After the modern elements were discovered, isolated, and characterized, compounds could then be identified by reacting elements together, and carefully weighing them before and after the reactions. For example, in the 17th century, a dense, non-flammable, non-breathable gas had been isolated by treating limestone with acid, and chemists called this gas “fixed air.” In 1783, Pierre Laplace showed that animals breathe in oxygen, combine it with carbon in their bodies, and breathe out fixed air; this showed that fixed air was in fact a compound of carbon and oxygen. In 1802, John Dalton used atomic weights to show that fixed air contains one part carbon and two parts oxygen; this led to its modern name, carbon dioxide.

Some elements, particularly rare and non-reactive elements, were discovered much later. In 1868, astronomers Jules Janssen and Norman Lockyer found a yellow line in the sun’s spectrum that wasn’t accounted for by any of the known elements. This suggested that much of the sun was composed of a new, undiscovered element. Because this new element was rare on Earth and non-reactive, it wasn’t discovered on Earth until years later. This new element was named after the Greek sun god Helios; today we know it as helium. Due to its non-reactivity, chemists recognize it the same way it was discovered, by its distinctive yellow spectral line.

Nancy asks…

Why have we stopped research into discovering new elements of The Periodic Table?

I have been passively watching The Periodic Table since it has come to my attention in the early 70’s, very few new elements have been discovered (made) and added. I know that many of the new elements are radioactive and unstable. However, I have read theories that heavier elements can provide limitless energy without the radioactivity. Should research in this area continue to verify the same?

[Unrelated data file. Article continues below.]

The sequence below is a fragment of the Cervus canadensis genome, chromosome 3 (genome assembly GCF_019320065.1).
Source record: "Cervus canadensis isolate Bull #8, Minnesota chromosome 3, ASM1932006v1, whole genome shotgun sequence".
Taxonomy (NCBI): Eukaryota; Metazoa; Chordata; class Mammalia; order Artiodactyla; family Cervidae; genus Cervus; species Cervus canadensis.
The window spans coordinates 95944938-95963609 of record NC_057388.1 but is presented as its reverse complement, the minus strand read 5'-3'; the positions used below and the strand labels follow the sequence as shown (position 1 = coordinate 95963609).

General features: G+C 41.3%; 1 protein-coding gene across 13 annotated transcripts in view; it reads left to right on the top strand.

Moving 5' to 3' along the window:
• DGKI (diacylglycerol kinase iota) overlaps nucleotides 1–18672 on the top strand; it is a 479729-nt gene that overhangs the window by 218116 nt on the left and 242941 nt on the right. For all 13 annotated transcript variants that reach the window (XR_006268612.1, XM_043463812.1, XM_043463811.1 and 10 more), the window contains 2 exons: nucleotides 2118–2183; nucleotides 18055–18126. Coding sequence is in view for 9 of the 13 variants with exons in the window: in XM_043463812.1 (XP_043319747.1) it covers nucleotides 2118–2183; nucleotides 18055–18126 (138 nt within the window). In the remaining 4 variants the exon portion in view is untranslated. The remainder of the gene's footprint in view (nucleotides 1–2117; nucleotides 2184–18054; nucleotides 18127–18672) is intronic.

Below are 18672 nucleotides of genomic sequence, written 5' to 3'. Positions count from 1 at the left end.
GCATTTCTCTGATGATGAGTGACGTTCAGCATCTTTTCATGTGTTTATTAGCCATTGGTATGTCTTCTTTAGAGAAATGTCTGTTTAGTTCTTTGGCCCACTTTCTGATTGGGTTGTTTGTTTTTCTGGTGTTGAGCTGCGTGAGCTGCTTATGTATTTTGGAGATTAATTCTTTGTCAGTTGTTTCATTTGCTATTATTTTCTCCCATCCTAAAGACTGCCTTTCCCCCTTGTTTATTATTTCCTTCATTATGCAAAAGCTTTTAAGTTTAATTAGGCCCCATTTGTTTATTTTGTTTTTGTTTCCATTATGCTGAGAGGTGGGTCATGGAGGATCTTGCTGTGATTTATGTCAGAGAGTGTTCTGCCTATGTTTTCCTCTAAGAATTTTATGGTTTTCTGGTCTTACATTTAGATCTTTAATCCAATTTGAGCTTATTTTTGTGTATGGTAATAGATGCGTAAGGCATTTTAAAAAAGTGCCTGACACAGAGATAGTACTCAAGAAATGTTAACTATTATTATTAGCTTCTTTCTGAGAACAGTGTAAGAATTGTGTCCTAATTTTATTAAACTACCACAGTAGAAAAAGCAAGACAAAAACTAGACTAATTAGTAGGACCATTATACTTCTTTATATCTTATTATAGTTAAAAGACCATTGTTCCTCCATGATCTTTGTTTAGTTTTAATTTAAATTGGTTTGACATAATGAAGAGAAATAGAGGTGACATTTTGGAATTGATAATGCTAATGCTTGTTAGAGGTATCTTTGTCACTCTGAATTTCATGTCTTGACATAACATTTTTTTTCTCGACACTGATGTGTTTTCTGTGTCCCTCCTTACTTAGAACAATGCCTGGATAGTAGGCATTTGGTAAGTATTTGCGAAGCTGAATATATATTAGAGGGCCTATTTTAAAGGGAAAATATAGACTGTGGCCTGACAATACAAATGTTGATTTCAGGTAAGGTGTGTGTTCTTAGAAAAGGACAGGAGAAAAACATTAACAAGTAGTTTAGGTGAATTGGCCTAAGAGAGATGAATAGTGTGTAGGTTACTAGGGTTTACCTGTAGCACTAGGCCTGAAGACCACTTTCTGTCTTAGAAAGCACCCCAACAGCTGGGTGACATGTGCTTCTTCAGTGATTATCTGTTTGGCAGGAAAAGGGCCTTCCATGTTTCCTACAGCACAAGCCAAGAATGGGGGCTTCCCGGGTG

Instead of exploring The Periodic Table, research has gone in the other direction looking for the smallest of particles. Research shouldn’t be myopic with all the world’s resources going towards one direction. Research should be well rounded. Studies to contribute to new elements filling out The Periodic Table should move forward.

Your comments please.

New Niche Finder answers:

We have not stopped. But the problem is as the atomic mass increases, the stability of the nucleus decreases. Hence the elements after uranium wont exist in the nature. And it becomes diffucult to synthesize new elements with very high mass in the nucleus.

Mary asks…

How do I know my Elemental Nature?

Fire, Earth, Air or Water? Discover which elements make up the most of your personality, and which may be missing.

New Niche Finder answers:

Give this a try!


Mandy asks…

I want to know how to determine the atomic structure of an unknown element using the mass spectrometre?

This question is from a past paper where a chemist has discovered a knew element.The question is How would you identify its different isotopes and determine its relative atomic structure?So I said I would use the instrument the Mass Spectrometre .I am able to determine what to do to identify the different iotopes with the instrument but I can not dtermine the aomic structure.Then the second part of the question is’How would you attempt to determine its atomic number of the element that chemist discovered.

New Niche Finder answers:

I think it is extremely bad manners of you to post the same or similar question three times at intervals of five minutes.